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Dec 19th 2016

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Sales Market Update | Autumn 2016

Tavistock Bow’s Anne-Marie Murphy gives her overview of the West End residential sales market over the past year.

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The previous chancellor’s Stamp Duty reforms of 2015 and the creation of a “fairer tax relief system” which begins to take effect from April 2017 have no doubt had a significant impact on the residential sales market across prime central London, more so than any perceived impact of Brexit or a Trump election.

Transaction levels above £2M across London are significantly lower compared to the last few years, although stock levels are also low as people hold on to their assets, which perhaps explains why values are remaining fairly stable for the few transactions that are being completed and despite the uncertainty created by Brexit, sales are being agreed at similar levels to the same time last year.

We’ve seen an increase in interest from European buyers taking advantage of the weaker pound, and an upturn in enquiries from American buyers seeking both higher Dollar value and security in London bricks and mortar anticipating President-Elect Trump’s early months in office creating uncertainty in US markets.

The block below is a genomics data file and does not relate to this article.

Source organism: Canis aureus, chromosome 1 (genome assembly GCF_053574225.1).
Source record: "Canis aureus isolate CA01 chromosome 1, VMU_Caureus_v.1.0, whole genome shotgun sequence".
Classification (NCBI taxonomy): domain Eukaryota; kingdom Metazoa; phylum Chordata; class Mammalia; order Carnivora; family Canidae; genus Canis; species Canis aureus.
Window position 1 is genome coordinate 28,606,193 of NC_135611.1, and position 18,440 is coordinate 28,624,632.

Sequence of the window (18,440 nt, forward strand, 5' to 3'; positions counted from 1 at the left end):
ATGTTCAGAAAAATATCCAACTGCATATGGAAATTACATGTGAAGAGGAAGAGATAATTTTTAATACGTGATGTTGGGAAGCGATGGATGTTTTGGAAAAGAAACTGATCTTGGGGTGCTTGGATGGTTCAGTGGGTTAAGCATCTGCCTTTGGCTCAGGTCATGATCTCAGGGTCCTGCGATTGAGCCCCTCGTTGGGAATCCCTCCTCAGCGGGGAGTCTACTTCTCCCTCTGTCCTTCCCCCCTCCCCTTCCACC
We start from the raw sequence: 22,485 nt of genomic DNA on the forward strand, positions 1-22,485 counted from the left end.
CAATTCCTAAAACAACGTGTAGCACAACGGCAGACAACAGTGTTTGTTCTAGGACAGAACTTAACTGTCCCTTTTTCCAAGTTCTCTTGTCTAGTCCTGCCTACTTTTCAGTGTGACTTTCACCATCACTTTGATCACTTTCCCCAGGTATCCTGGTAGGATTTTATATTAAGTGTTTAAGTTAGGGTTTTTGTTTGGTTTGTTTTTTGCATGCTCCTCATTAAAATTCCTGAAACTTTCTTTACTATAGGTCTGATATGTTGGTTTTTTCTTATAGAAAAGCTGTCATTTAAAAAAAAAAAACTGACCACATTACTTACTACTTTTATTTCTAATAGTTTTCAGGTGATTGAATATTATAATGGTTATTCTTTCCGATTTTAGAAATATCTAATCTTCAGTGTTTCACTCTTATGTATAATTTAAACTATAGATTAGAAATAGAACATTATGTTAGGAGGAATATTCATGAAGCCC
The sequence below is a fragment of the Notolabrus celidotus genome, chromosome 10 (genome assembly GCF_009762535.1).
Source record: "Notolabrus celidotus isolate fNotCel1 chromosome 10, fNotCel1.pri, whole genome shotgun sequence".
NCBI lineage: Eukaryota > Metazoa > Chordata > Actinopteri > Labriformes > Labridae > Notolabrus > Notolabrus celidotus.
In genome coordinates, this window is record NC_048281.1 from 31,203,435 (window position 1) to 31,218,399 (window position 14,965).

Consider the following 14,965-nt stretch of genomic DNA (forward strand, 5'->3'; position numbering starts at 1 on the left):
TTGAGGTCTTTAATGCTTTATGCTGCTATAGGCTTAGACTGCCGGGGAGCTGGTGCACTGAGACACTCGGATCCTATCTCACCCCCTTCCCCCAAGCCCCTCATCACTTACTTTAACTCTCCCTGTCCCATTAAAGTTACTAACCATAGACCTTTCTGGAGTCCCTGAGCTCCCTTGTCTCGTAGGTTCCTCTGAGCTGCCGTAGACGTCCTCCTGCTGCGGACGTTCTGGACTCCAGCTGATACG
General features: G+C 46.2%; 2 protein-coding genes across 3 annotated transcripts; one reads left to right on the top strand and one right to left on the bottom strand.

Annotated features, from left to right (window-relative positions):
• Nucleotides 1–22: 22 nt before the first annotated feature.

We’ve also seen an increase in enquiries from tenants who have rented in the area for some time now seeing value in buying property if they intend to stay long term.

The number of high profile new ‘luxe’ developments in Covent Garden & Soho have pushed £psqft values up over the  last couple of years, but buyers are looking for perhaps better value in more traditional second hand stock, of which there is still a distinct shortage. Saying that, research by London Property data source LonRes indicates that values have risen as much as 80% in the West End over the last five years.

Our view is that Seven Dials represents some of the best value property in Covent Garden achieving around £1500-£1750 psqft compared to £1800-£2000 psqft (and in some cases as much as £2500 psqft) for other locations, all of which are still significantly lower than other areas of ‘Prime’ central London. Covent Garden,

Soho and Fitzrovia would appear smart places to buy as values haven’t yet reached the heady levels of neighbouring Mayfair and Marylebone, so although values may have plateaued for the time being, the next cycle will likely see further increases.

We do not expect the new tax implications on residential property to have too much of a negative impact on the buy to let market in the West End, as the benefits still largely outweigh the changes to the tax relief system.

However if you currently own BTL property or are considering investing, we recommend speaking to a mortgage advisor and your accountant to look how the new tax implications will effect your personal situation and advise on the best course of action.

For more market comments and other West End stories, check out the latest issue of INTHEKNOW



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